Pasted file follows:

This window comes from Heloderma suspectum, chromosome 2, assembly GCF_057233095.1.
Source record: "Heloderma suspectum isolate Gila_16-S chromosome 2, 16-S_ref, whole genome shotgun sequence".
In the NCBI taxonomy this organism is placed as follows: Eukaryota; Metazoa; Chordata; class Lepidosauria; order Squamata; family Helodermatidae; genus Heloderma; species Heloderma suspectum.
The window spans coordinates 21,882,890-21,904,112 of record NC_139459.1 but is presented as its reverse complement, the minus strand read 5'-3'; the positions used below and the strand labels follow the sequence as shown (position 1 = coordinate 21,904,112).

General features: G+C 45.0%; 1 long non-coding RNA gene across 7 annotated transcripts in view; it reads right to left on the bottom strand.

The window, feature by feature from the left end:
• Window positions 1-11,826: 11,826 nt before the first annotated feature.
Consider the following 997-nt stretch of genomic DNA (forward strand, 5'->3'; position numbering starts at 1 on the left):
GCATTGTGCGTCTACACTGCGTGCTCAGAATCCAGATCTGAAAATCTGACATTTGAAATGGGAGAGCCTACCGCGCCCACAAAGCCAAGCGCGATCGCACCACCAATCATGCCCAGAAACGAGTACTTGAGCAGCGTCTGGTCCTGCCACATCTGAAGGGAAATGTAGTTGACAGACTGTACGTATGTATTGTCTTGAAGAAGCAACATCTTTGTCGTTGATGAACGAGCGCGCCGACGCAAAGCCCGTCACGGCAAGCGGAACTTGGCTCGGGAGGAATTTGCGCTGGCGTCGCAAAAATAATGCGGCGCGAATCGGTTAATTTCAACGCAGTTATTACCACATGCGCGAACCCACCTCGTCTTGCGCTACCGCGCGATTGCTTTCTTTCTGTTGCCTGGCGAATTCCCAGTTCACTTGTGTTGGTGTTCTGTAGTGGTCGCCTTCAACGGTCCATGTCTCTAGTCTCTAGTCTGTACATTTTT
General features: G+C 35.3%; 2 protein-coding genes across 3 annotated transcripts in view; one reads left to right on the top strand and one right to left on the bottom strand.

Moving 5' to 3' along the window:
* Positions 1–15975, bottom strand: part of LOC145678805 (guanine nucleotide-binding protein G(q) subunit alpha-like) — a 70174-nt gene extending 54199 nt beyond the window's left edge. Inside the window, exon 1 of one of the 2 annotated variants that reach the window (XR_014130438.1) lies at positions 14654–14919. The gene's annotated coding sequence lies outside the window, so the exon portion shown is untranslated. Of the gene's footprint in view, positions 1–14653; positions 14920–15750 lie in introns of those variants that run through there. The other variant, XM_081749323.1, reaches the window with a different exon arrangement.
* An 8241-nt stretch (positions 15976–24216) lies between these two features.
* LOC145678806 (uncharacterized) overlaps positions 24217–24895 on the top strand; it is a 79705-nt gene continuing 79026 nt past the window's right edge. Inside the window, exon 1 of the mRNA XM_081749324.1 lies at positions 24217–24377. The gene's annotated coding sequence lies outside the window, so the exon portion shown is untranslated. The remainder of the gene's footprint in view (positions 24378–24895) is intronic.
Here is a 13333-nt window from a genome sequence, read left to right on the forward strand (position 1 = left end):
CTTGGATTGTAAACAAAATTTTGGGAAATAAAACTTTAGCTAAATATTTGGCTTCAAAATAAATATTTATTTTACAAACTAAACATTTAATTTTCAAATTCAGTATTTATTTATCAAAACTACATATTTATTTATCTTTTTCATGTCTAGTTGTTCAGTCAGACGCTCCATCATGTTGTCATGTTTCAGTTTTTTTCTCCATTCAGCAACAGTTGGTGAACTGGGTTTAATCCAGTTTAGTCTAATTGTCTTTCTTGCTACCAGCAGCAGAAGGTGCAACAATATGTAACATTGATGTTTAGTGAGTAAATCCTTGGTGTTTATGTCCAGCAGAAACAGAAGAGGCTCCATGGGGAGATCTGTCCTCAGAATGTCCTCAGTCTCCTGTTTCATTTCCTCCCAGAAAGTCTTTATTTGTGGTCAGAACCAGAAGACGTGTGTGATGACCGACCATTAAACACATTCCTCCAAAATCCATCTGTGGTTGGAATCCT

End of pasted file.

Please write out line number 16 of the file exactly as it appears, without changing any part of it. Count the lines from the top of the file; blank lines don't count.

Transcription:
CTTGGATTGTAAACAAAATTTTGGGAAATAAAACTTTAGCTAAATATTTGGCTTCAAAATAAATATTTATTTTACAAACTAAACATTTAATTTTCAAATTCAGTATTTATTTATCAAAACTACATATTTATTTATCTTTTTCATGTCTAGTTGTTCAGTCAGACGCTCCATCATGTTGTCATGTTTCAGTTTTTTTCTCCATTCAGCAACAGTTGGTGAACTGGGTTTAATCCAGTTTAGTCTAATTGTCTTTCTTGCTACCAGCAGCAGAAGGTGCAACAATATGTAACATTGATGTTTAGTGAGTAAATCCTTGGTGTTTATGTCCAGCAGAAACAGAAGAGGCTCCATGGGGAGATCTGTCCTCAGAATGTCCTCAGTCTCCTGTTTCATTTCCTCCCAGAAAGTCTTTATTTGTGGTCAGAACCAGAAGACGTGTGTGATGACCGACCATTAAACACATTCCTCCAAAATCCATCTGTGGTTGGAATCCT